- Disgraced former mayor Peter Kelly.
Today, justice Peter Rosinski signed an order accepting Kelly's accounting of the estate and discharging Kelly of all further responsibilities.
The heirs' lawyer, Larry Graham, has issued the following press release:
Mediated Confidential Settlement - Estate of Mary ThibeaultRosinki's order is here.
Regulations under the Probate Act of Nova Scotia allow persons interested in an estate with issues to be resolved to submit those issues to a mediator. The regulations mandate that the mediation process and its outcome be kept confidential.
Mr. Peter Kelly, former personal representative of the Estate of Mary Thibeault, and Elizabeth Herritt, successor personal representative, and their counsel, with the consent of all of the heirs of the Estate, agreed to participate in mediation. Mediation was successful and the Probate Court was so advised.
The Court has now issued an Order confirming approval of Mr. Kelly’s accounts and his discharge as personal representative. A copy of the court order is attached.
The terms of the settlement are confidential. The personal representatives, their counsel, and the heirs are not at liberty to disclose any of the terms of settlement.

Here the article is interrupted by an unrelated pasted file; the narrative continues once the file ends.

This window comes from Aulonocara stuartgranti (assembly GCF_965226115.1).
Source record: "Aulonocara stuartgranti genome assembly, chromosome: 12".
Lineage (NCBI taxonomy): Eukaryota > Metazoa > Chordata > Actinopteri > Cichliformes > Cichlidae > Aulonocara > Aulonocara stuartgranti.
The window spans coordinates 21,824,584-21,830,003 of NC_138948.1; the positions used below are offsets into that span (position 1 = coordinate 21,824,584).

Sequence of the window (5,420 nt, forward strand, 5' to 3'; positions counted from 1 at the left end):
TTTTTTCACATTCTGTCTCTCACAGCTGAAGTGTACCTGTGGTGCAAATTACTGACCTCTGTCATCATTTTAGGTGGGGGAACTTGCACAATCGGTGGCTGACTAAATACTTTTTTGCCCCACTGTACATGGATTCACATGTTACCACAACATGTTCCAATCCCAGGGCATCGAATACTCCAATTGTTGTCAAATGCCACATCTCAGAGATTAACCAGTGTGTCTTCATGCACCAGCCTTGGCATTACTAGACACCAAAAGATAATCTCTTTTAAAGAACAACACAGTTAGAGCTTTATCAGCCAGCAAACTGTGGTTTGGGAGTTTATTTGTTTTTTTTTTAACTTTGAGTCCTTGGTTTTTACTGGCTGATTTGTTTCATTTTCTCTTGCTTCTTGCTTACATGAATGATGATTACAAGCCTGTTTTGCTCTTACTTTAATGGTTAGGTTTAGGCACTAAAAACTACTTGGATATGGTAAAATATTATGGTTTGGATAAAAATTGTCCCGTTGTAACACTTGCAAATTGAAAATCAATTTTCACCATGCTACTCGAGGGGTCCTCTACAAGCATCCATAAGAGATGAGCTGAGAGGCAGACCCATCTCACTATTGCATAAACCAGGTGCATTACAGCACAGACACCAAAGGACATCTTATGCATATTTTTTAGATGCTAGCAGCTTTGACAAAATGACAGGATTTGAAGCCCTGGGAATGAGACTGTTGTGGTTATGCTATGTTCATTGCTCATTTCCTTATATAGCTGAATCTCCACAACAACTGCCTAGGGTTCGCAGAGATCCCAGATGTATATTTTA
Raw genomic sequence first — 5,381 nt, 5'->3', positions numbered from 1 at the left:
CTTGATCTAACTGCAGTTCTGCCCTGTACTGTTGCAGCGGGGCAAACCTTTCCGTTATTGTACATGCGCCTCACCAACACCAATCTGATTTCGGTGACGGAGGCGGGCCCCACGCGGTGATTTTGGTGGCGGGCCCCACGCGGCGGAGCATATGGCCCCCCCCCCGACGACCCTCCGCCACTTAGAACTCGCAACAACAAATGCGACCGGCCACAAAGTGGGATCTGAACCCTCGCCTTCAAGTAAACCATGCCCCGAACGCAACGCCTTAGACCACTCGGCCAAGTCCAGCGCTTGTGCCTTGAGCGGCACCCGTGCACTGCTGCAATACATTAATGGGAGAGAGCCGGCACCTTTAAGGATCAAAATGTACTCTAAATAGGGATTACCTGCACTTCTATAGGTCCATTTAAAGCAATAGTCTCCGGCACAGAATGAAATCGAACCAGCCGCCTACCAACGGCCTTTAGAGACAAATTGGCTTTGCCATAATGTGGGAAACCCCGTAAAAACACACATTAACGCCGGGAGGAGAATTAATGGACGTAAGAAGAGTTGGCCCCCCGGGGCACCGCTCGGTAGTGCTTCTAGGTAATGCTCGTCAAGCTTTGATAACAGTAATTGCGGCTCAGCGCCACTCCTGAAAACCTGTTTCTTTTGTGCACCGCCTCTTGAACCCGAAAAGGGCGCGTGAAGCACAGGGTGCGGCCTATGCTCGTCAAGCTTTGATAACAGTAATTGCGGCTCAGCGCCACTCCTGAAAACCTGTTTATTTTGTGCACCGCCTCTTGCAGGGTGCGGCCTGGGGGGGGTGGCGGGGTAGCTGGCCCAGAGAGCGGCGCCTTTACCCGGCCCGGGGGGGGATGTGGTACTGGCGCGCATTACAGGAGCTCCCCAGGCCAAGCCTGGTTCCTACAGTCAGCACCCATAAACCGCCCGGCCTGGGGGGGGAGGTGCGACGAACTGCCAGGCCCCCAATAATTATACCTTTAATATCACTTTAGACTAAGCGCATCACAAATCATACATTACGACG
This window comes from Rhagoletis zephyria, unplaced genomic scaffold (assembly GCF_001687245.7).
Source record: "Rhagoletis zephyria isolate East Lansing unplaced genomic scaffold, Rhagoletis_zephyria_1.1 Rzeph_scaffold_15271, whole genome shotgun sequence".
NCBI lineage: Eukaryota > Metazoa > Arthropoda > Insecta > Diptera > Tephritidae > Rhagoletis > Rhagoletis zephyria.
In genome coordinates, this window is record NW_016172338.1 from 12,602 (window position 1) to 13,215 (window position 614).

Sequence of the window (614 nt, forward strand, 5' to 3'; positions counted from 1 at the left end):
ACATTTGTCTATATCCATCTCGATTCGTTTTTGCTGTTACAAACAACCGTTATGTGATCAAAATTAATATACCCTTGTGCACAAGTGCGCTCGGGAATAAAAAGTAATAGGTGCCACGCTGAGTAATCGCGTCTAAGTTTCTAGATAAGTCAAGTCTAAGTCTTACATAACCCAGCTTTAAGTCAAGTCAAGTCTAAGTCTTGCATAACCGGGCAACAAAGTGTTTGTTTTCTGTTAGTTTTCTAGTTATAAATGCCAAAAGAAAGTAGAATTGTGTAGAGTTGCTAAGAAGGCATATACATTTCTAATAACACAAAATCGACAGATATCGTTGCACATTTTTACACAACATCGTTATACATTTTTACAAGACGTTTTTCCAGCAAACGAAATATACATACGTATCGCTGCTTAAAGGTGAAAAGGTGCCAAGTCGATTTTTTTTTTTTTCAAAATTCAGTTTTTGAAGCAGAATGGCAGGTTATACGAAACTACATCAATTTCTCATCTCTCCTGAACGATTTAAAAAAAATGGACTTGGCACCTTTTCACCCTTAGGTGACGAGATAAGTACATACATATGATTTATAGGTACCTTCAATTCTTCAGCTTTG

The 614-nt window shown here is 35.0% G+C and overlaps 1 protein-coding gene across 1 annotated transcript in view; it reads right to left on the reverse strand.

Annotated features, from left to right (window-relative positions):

All further inquires will be declined respectfully.
Since the terms of the agreement are confidential, we can only speculate, but obviously, the final accounting sits somewhere between Kelly's October 3 accounting and the heirs' full demands as put forward to the court. It's our opinion that the heirs made a good case, and that they agreed to the mediated settlement suggests they got most, if not all, of what they wanted. The confidentiality clause can be a cover only for Peter Kelly, as he was the only one that had anything to lose.
So what happens now? Well, over the next few months, all the heirs, including the charities, will get the money they are owed from the estate. And after Peter Kelly pays whatever more into the estate, over and beyond the $145,000 he's already paid back, he'll be able to rest easy: the police repeatedly have told us there will be no criminal investigation and he will face no charges for removing over $160,000 from a dead woman's personal bank account.
Has justice been served? Well, certainly not for the two heirs who have died in the eight years since Thibeault's death, never receiving their full inheritance. Other heirs have not died, but have aged considerably—one is now over 100 years old—and missed out on their inheritances when perhaps they could've made better use of them. Of course, anyone, at any age, could use a $33,000 inheritance sooner, rather than later, especially since Kelly's October 3 accounting included no interest for the money he had removed from, and then paid back to, the estate. Then there are the charities, some of which are due at least $60,000, which they certainly could have used over the long years while Kelly mishandled the estate.
In punishment for these wrongs inflicted on the other heirs, and on the wishes of Mary Thibeault, Kelly has suffered an irreparable harm to his reputation, and had to end his political career. He will, however, still receive a government pension valued at over $70,000 annually.
Readers can decide for themselves if this outcome is fair or serves the interests of justice.